126:1 Sir Waiter Scott, Minstrelsy of the Scottish Border.


The Surrealist Song Of Robert Desnos

Dove in the Arch

be the father of the bride
of the blacksmith who forged the iron for the axe
with which the woodsman hacked down the oak
from which the bed was carved
in which was conceived the great-grandfather
of the man who was driving the carriage
in which your mother met your father.

The Ring of Stars

In order to make a star with five branches
Where six would have been the same
A circle must first be drawn
In order to make a star with five branches …

A ring!

One did not take so many precuations
In order to make a tree from many branches
Trees that hide the stars
You, full of nests and song birds
Covered with branches and leaves
That you lift as far as the stars!


What sort of arrow split the sky and this rock?
It’s quivering, spreading like a peacock’s fan
Like the mist around the shaft and knot less feathers
Of a comet come to nest at midnight.

How blood surges from the gaping wound,
Lips already silencing murmur and cry.
One solemn finger holds back time, confusing
The witness of the eyes where the deed is written.

Silence? We still know the passwords.
Lost sentinels far from the watch fires
We smell the odor of honeysuckle and surf
Rising in the dark shadows.

Distance, let dawn leap the void at last,
And a single beam of light make a rainbow on the water
Its quiver full of reeds,
Sign of the return of archers and patriotic songs.

Sky Song

The flower of the Alps told the seashell: “You’re shining”
The seashell told the sea: “You echo”
The sea told the boat: “You’re shuddering”
The boat told the fire: “You’re glowing brightly”
The fire told me: “I glow less brightly than her eyes”
The boat told me: “I shudder less than your heart does when she appears”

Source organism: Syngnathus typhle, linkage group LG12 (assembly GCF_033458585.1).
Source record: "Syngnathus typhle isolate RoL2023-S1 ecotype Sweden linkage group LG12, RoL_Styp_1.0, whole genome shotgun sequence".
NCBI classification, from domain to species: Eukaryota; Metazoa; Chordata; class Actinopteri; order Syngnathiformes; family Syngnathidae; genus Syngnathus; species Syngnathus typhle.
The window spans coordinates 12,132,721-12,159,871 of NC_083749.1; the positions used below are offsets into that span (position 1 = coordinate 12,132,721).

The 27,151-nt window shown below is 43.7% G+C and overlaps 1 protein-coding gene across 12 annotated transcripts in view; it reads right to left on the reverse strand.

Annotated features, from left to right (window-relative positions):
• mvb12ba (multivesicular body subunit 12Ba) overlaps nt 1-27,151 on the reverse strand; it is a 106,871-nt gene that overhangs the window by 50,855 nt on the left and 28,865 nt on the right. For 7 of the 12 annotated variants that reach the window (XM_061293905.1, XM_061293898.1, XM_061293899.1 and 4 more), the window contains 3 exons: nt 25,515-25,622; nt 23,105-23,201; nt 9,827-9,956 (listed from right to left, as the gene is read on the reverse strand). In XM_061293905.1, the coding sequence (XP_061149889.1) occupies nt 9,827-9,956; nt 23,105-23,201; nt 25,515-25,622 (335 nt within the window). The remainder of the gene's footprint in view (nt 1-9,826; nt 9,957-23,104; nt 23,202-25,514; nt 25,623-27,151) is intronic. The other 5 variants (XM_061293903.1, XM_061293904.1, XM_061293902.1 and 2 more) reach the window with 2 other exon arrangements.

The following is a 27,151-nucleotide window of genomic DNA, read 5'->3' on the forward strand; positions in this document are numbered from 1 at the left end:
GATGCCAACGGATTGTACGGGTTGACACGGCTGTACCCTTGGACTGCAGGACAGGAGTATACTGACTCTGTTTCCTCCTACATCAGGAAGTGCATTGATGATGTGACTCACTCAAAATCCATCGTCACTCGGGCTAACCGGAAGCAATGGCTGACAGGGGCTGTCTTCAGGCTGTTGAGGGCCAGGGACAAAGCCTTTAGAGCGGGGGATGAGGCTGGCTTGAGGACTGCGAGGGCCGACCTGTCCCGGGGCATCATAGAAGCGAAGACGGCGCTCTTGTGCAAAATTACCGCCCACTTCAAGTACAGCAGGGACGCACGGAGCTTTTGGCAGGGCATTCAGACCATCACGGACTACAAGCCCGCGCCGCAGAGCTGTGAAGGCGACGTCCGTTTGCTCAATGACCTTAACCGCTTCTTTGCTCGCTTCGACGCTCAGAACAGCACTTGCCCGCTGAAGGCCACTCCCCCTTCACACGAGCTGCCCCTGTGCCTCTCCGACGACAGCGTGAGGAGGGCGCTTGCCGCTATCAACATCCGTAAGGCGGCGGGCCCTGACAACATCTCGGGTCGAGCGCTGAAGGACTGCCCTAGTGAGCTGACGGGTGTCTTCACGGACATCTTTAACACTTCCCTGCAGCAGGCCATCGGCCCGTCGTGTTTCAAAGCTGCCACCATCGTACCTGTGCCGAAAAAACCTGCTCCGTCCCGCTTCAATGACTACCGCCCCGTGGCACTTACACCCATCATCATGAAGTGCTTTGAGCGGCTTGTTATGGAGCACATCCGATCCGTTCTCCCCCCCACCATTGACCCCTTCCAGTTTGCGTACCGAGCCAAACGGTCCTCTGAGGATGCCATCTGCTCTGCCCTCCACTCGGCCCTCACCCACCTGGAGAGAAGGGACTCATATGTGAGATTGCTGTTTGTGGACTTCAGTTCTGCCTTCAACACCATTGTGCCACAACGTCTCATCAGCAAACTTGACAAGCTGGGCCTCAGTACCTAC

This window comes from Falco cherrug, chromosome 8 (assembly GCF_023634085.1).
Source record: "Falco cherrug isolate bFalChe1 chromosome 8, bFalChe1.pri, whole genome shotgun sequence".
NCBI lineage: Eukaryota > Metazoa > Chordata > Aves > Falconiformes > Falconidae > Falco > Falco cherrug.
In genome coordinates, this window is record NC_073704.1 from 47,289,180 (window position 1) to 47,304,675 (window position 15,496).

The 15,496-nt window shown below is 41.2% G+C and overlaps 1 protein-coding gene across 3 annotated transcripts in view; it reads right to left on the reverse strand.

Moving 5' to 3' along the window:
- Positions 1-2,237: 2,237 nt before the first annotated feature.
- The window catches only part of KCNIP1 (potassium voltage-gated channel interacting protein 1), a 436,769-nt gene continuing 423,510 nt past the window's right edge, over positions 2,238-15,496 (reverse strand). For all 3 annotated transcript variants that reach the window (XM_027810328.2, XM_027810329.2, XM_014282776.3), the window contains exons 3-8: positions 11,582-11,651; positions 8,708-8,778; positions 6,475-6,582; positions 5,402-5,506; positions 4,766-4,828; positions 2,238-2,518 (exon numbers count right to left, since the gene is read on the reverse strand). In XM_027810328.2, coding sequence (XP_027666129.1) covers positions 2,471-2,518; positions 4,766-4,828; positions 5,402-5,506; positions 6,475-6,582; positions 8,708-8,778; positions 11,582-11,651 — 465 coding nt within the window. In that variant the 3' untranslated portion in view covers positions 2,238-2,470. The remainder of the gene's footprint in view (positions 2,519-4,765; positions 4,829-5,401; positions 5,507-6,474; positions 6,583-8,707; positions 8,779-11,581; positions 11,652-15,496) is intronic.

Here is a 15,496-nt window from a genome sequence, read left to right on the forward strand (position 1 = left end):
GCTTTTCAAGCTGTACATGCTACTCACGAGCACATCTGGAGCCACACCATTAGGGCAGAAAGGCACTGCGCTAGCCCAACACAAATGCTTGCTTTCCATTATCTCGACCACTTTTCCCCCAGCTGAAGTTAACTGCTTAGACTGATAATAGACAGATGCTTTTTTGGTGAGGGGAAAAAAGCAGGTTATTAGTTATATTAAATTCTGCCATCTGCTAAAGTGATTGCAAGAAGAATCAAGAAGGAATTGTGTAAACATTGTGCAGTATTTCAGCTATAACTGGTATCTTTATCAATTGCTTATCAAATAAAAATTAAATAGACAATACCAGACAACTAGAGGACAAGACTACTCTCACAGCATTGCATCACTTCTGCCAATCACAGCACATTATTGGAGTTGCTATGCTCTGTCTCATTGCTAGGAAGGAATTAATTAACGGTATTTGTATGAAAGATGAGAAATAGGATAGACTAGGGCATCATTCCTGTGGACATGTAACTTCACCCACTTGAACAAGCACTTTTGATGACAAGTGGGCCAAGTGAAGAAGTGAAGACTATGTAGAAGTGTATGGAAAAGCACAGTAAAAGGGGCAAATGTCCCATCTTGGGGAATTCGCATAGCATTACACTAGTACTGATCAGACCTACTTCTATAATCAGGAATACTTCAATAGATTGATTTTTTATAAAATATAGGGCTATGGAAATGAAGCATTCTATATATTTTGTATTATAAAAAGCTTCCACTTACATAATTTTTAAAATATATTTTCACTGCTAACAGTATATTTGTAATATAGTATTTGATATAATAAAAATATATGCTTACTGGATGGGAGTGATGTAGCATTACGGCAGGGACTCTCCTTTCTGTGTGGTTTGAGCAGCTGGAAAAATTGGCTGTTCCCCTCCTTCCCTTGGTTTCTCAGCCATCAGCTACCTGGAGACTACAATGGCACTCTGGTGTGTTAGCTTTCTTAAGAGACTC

The sea told me: “I echo less than her name does in your love-making”
The seashell told me: “I shine less brightly than the phosphorus of desire in your hollow dream”
The flower of the Alps told me: “She’s beautiful”
I said: “She’s beautiful, so beautiful, she moves me.”

The Voice of Robert Desnos

So like a flower and a current of air
the flow of water fleeting shadows
the smile glimpsed at midnight this excellent evening
so like every joy and every sadness
it is the midnight past lifting its naked body above belfries and poplars
I call to me those lost in the fields
old skeletons young oaks cut down
scraps of cloth rotting on the ground and linen drying in farm country
I call tornadoes and hurricanes
storms typhoons cyclones
tidal waves
I call the smoke of volcanoes and the smoke of cigarettes
the rings of smoke from expensive cigars
I call lovers and loved ones
I call the living and the dead
I call gravediggers I call assassins
I call hangmen pilots bricklayers architects
I call the flesh
I call the one I love
I call the one I love
I call the one I love
the jubilant midnight unfolds its satin wings and perches on my bed
the belfries and the poplars bend to my wish
the former collapse the latter bow down
those lost in the fields are found in finding me
the old skeletons are revived by my voice
the young oaks cut down are covered with foliage
the scraps of cloth rotting on the ground and in the earth
snap to at the sound of my voice like a flag of rebellion
the linen drying in farm country clothes adorable women
whom I do not adore
who come to me
obeying my voice, adoring
tornadoes revolve in my mouth
hurricanes if it is possible redden my lips
storms roar at my feet
typhoons if it is possible ruffle me
I get drunken kisses from the cyclones
the tidal waves come to die at my feet
the earthquakes do not shake me but fade completely
at my command
the smoke of volcanoes clothes me with its vapors
and the smoke of cigarettes perfumes me
and the rings of cigar smoke crown me
loves and love so long hunted find refuge in me
lovers listen to my voice